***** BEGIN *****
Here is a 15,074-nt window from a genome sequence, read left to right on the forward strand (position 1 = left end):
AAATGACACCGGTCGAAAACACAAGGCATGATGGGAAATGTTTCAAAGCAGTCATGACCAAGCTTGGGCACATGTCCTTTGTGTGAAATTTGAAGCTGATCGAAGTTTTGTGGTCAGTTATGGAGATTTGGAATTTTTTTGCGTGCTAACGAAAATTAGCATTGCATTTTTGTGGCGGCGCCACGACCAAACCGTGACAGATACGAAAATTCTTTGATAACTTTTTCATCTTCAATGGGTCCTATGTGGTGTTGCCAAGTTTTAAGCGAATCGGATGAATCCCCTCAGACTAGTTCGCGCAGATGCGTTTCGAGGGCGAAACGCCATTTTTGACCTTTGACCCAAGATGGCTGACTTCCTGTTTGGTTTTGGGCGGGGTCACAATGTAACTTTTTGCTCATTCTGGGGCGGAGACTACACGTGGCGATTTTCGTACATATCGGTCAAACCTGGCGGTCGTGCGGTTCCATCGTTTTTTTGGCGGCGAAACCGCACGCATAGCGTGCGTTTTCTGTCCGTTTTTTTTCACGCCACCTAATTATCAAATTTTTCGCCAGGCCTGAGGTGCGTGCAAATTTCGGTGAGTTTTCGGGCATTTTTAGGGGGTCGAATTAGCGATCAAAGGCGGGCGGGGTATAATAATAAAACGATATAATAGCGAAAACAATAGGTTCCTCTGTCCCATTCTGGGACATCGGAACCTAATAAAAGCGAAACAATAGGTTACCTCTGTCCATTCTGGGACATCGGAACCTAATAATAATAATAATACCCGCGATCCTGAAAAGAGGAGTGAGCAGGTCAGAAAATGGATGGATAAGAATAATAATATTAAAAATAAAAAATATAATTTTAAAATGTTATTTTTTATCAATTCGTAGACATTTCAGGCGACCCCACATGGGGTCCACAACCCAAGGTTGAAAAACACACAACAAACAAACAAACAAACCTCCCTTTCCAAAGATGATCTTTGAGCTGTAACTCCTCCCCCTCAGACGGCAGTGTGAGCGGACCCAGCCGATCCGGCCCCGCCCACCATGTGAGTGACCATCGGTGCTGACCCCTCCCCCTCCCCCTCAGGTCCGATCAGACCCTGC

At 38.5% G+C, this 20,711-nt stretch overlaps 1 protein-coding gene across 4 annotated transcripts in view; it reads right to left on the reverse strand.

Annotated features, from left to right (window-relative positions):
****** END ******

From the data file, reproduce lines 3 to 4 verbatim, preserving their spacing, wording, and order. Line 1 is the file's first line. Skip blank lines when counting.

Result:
At 38.5% G+C, this 20,711-nt stretch overlaps 1 protein-coding gene across 4 annotated transcripts in view; it reads right to left on the reverse strand.

Annotated features, from left to right (window-relative positions):